Floors, which are made up of joists and subfloors, have a tendency to creak. Rotted joists, gaps, weather changes, rubbing floorboards and more can all be squeakiness culprits and should be attended to with a variety of solutions. Lubrication, screws and construction adhesive are only a few ways to get your floor squeak-free and blissfully silent.
How Are Floors Built?
Floors are made from timber joists that extend from the front wall to the back wall. Secondary support beams and internal load-bearing walls minimize the joist extension, and floorboards are nailed to the joists. In older buildings, deafening boards were positioned between the joists with sound-quieting material, often a 75-millimeter layer of dry ash and shells. This bettered sound reduction and fire protection. In newer buildings, built between the 1930s and 1940s, ash deafening material was less common. Instead, a 30-millimeter insulation quilt was laid over the joists, and a timber floor was nailed to battens to secure the floorboards. In postwar buildings, floors were often made from concrete with a timber finish laid on timber battens and a mineral wool quilt. Most floors are raised above the ground with a wooden framework that extends from wall to wall.
What Is the Subfloor?
The subfloor serves as a platform during construction and provides a base for finish flooring. It may be made of boards or plywood and is usually laid out at a perpendicular angle along the joists. The thickness and stiffness of the subfloor influence the types of finish materials that can be placed on top of it.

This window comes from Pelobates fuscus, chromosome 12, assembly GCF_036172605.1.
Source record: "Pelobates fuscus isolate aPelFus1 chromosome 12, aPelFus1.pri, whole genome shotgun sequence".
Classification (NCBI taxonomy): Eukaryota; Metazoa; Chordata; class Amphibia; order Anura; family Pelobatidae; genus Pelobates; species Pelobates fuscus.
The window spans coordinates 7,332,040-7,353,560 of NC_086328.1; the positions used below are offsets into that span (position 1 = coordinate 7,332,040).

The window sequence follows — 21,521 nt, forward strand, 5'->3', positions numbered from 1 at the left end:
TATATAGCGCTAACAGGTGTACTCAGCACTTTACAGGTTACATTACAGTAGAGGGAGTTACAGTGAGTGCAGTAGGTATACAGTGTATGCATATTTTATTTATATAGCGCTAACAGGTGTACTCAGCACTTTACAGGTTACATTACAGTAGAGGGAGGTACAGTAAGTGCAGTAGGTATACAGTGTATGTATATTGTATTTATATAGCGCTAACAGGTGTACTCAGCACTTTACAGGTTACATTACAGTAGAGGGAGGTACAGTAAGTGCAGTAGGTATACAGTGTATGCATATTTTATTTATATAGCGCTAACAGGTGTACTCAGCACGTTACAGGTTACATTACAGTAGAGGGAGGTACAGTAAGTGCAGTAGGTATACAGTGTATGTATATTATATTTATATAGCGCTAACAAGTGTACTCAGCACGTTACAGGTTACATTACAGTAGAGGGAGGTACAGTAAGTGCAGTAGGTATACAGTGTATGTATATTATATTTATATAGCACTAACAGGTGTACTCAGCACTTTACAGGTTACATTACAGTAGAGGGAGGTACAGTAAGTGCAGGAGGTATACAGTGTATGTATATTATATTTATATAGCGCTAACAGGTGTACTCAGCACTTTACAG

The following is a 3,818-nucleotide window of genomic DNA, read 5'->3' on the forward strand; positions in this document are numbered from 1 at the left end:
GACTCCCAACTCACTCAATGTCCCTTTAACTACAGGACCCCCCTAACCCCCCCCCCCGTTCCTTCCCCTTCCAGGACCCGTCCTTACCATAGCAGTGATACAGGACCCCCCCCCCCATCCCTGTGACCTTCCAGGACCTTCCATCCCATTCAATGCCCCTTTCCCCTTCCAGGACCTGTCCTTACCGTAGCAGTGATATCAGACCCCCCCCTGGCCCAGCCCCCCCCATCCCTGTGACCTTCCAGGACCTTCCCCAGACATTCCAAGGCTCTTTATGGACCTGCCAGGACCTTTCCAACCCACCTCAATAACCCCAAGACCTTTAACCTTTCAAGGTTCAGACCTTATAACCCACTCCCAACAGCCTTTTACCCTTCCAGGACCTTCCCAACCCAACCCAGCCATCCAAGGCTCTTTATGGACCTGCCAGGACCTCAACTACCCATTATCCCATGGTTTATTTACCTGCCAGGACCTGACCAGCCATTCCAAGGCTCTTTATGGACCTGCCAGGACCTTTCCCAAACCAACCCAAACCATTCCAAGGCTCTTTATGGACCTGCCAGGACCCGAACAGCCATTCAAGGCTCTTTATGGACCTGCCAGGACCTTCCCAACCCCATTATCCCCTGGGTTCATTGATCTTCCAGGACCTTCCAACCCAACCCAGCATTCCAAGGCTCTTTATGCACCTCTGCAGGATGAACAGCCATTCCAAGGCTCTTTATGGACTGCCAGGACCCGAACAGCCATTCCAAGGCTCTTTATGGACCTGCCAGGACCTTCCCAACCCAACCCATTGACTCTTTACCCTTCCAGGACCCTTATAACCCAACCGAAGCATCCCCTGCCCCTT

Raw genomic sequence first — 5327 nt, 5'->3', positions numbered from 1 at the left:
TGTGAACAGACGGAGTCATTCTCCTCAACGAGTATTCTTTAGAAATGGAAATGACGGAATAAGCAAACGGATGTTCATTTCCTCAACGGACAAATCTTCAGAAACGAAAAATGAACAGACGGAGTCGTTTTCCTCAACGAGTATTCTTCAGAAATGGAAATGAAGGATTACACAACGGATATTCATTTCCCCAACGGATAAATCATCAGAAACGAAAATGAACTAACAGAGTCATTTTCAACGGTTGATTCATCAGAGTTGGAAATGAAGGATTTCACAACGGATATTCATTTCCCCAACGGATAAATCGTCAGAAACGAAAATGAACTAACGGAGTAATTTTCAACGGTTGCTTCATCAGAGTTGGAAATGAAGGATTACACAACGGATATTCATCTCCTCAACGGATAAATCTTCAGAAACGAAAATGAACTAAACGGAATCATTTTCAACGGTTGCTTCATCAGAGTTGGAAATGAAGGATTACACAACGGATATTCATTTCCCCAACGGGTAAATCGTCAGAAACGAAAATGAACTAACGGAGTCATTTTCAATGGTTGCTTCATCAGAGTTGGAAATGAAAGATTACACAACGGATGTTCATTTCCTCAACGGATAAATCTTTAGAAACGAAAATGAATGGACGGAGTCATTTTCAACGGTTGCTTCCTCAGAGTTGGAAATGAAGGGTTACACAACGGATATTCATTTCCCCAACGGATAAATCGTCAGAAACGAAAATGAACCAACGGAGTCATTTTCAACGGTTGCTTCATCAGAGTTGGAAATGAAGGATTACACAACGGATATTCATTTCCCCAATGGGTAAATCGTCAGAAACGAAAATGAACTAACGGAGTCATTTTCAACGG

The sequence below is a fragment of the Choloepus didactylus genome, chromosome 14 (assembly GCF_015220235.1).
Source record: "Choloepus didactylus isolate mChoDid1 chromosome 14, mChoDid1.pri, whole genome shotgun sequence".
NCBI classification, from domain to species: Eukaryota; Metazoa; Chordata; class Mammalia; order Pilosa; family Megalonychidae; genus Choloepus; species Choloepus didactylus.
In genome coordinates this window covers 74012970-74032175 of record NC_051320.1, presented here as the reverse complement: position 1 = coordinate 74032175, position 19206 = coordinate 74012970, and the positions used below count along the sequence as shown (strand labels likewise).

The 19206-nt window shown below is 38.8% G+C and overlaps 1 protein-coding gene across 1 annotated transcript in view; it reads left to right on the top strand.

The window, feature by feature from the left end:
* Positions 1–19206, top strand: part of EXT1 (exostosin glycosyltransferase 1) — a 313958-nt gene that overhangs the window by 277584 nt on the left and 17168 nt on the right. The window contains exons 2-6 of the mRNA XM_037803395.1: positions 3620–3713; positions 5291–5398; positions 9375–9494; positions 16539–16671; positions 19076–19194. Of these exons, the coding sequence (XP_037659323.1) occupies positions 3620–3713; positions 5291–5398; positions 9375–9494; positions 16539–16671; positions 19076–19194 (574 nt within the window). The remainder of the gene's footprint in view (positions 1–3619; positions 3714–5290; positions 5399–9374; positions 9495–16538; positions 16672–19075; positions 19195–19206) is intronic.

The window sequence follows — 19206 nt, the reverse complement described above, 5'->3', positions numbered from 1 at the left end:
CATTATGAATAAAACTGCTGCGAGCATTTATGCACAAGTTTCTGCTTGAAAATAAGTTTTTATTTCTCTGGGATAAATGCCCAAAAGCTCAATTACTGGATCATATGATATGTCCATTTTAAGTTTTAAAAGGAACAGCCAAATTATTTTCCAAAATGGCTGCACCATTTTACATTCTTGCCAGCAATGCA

Why Is Your Floor Squeaking?
There are a few reasons why your floor might be squeaking. It may be that two boards are rubbing where they connect. This type of squeak is more localized. A subfloor squeak, on the other hand, is more likely to cover a wider area. Squeaks can also be due to seasonal changes. In winter, your floors will be drier and dry air leads to gaps and shrinkage. In summer, the wood tends to swell, also leading to squeakiness.
How Do You Fix a Squeaky Floor?
If the floor is squeaking in dry weather, you can add moisture to the air with a humidifier. If there are gaps along the joist, you can use construction adhesive to fill in the gaps to quiet the squeak. If a joist is warped or deteriorated, it can create a space between the joist and subfloor, often leading to creakiness. To solve this, you can nail a board along the problem joist. For squeaks caused by the wood floor rubbing against the plywood subfloor, you can drive screws through the bottom of the floor. Just make sure the screws aren't too long. Another great option: lubricant. Use powdered soapstone, talcum powder or powdered graphite between the boards. Place a cloth over the boards and walk on it so the lubricant penetrates the cracks.